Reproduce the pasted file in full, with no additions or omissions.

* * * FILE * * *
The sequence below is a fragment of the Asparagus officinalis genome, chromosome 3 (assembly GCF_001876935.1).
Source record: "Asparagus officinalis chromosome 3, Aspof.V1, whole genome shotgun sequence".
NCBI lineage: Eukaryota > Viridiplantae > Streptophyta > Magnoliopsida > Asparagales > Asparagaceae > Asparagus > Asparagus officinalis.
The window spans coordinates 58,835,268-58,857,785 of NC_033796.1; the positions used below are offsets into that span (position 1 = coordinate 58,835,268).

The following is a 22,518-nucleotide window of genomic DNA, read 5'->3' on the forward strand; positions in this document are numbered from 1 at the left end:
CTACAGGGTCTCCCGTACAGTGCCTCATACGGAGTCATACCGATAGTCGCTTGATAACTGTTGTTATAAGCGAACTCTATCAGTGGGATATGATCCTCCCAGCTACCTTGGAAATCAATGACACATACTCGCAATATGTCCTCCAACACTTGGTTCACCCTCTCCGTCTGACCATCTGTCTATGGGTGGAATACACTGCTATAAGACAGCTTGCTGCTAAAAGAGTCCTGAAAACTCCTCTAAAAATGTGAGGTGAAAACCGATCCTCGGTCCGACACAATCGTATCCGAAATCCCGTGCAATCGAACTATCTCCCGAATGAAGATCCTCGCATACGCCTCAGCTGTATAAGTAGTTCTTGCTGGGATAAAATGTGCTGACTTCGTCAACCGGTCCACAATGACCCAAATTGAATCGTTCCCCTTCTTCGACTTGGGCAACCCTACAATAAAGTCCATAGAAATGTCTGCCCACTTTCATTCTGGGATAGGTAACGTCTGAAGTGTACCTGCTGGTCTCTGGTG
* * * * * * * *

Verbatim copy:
The sequence below is a fragment of the Asparagus officinalis genome, chromosome 3 (assembly GCF_001876935.1).
Source record: "Asparagus officinalis chromosome 3, Aspof.V1, whole genome shotgun sequence".
NCBI lineage: Eukaryota > Viridiplantae > Streptophyta > Magnoliopsida > Asparagales > Asparagaceae > Asparagus > Asparagus officinalis.
The window spans coordinates 58,835,268-58,857,785 of NC_033796.1; the positions used below are offsets into that span (position 1 = coordinate 58,835,268).

The following is a 22,518-nucleotide window of genomic DNA, read 5'->3' on the forward strand; positions in this document are numbered from 1 at the left end:
CTACAGGGTCTCCCGTACAGTGCCTCATACGGAGTCATACCGATAGTCGCTTGATAACTGTTGTTATAAGCGAACTCTATCAGTGGGATATGATCCTCCCAGCTACCTTGGAAATCAATGACACATACTCGCAATATGTCCTCCAACACTTGGTTCACCCTCTCCGTCTGACCATCTGTCTATGGGTGGAATACACTGCTATAAGACAGCTTGCTGCTAAAAGAGTCCTGAAAACTCCTCTAAAAATGTGAGGTGAAAACCGATCCTCGGTCCGACACAATCGTATCCGAAATCCCGTGCAATCGAACTATCTCCCGAATGAAGATCCTCGCATACGCCTCAGCTGTATAAGTAGTTCTTGCTGGGATAAAATGTGCTGACTTCGTCAACCGGTCCACAATGACCCAAATTGAATCGTTCCCCTTCTTCGACTTGGGCAACCCTACAATAAAGTCCATAGAAATGTCTGCCCACTTTCATTCTGGGATAGGTAACGTCTGAAGTGTACCTGCTGGTCTCTGGTG